consumers are willing to shift more load from on-peak time (7 A.M -11 A.M) to off-peak (7 P.M.-6 A.M.) than
industrial and commercial. Commercial consumers are willing to shift more load from on-peak time to mi d-peak
(11 A.M. -5 P.M.) and the load shifting of industrial from on-peak to off-peak and mid-peak is relative to the av-
erage. The new type of power consumers like electric vehicle is considered as a high elasticity group in 5 P.M.
to 6 A.M. Because of the charging of electric vehicle will be controlled by smart meter in the future in reference
[11]. Due to the new type of consumers is set by a higher elasticity than other categories, the shifting of the load
curve is more obvious. By adding the weight value, the curve data of whole society is shown as follow: The load
is shifted about 1.47% during on-peak time and the load of off-peak and mid-peak is increased about 1.69% and
0.16% respectively. The real-time prices are shown in Figure 10. The electricity bills of consumers are reduced
about 0.49%, but the profits of supply side are also reduced about 0.88%. So that is not a expected result. If we
set a constraint that the profits of supply side must be raised, then there is no optimal solution in this simulation.
In the follow section three cases are proposed to analyze the model in which situations the real-time pricing
model can ensure the profits of supply-side to achieve the expected result.
4. Further Analysis of the Simulation Result
The initial result is not expected because of the profits of supply-side can be ensure even with the risk of loss.
Therefore, there are some limitations to the real-time pricing mechanism. Three cases are proposed to analyze
the RTP in which situations can achieve a win-win situation.
Figure 9. Daily demand curve (whole society 33-node).
Figure 10. Real-time prices in 24 hours.
Y. C. Dong, B. Zou
4.1. Raise the Range of Real-Time Prices to Balance the Profits between Two Sides
Due of the RTP is different value for each kind of consumers, such as residential, industrial and commercial
consumers. In the case of the same model and data, we adjust the fluctuation range of the RTP to 95% - 115% of
the historical feed-in tariff (raised from 90% - 110%). The load curve is show in Figu re 11. The profits of
supply-side is increased about 0.03% and the electric expense of consumers is reduced about 0.06%. The simu-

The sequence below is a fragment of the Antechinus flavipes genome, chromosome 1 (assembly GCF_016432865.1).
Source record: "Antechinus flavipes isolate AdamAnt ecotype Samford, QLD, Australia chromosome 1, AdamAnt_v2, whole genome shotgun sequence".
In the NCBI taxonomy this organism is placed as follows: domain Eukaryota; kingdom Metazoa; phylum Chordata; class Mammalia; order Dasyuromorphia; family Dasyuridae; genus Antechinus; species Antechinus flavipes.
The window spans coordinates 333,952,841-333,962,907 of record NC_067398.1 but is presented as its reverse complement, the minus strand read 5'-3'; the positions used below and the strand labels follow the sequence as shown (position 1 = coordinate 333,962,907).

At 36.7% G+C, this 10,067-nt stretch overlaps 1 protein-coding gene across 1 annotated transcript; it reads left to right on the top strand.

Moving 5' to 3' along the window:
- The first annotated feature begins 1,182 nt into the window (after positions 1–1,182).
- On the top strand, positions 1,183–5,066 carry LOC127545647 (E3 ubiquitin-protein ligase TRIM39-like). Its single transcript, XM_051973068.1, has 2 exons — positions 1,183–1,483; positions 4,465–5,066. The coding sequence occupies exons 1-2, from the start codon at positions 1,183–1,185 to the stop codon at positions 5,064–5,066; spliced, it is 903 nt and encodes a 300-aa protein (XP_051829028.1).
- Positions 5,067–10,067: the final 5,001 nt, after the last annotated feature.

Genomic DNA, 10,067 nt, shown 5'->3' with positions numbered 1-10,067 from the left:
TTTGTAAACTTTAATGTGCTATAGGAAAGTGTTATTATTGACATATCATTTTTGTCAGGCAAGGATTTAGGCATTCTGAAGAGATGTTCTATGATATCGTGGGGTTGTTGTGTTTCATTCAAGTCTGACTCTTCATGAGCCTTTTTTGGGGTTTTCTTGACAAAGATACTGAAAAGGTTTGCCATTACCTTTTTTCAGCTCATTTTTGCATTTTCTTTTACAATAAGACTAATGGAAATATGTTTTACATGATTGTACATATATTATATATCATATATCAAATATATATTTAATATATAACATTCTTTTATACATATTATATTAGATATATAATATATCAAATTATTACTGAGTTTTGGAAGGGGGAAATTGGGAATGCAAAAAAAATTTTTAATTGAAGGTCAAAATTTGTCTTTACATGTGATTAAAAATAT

lation result achieves expected effect preliminarily, but the profits of both sides and the adjustment of load curve
is relatively limited. The peak-shift of the load curve is not obvious as the RTP model set as 90% - 110%. The
on-peak load is shifted about 0.9% and the off-peak load is increased about 0.75%. The prices data is shown in
Figure 12.
4.2. The High Enough Elasticity Leads to Expected Result
Obviously, the higher price elasticity is better for the result of RTP simulation. Thus, if we choose a part of
consumers to simulate RTP mechanism who get high elasticities means they respond to RTP more actively, it
can achieve the expected result. When the elasticity is set about 0.4 - 0.45, the load curve is shown in Figure 13.
The profits of supply-side are increased about 0.15% and the electricity expenses of consumers are reduced
about 0.28%. The adjustment of the load curve is remarkable. The on-peak load is shifted about 2.12% and the
off -peak load is increased about 3.03%. The prices data is shown in Figure 14.
Fig ure 11. The load curve adjusted by the range of prices.
Fig ure 12. The real-times prices adjusted by the range of prices.
Y. C. Dong, B. Zou
Fig ure 13. The load curve adjusted by elastics.
Fig ure 14. The real-times prices adjusted by elastics.
4.3. Suitable Day-Ahead Prices Ensure the Profits of Supply-Side
From the previous simulation result, the load curve and the profits of consumers can achieve the expected effect.
But the revenue of the supply-side is difficult to be ensured. Therefore, the cost of supply-side is worth for fur-
ther analysis. If the day-ahead market price fluctuates more extremely, it suits RTP better. With the same model
and power system data, the on-peak prices and off-peak prices of day-ahead market is set about 2.7:1 (on-peak:
off -peak). The profits of the supply side are increased about 0.17%, and the load curve and the profits of con-
sumers can achieve the expected effect as before.
5. Conclusion
Under the background of real-time pricing model based on price electricity theory, the simulation by using real
data shows RTP is competent in peak load shifting to adjust the load curve. Due to the demand response of con-
sumers, electricity bills of the active consumers are reduced dramatically. But the profits of the supply-side
cannot be ensured even with a risk of loss. Three cases are proposed to analyze in which situations RTP will
achieve the expected result. 1) If we balance the profits of both sides, the supplier and consumers, the profits of
both sides and the adjustment of load curve will be relatively limited. 2) If assuming the response of consumers
to real-time prices is active enough, the RTP mechanism can achieve the expected effect. 3) If the cost of the
power supplier (day-ahead prices) fluctuates dramatically, the profits of both sides can be ensured to achieve the
expected result.
Y. C. Dong, B. Zou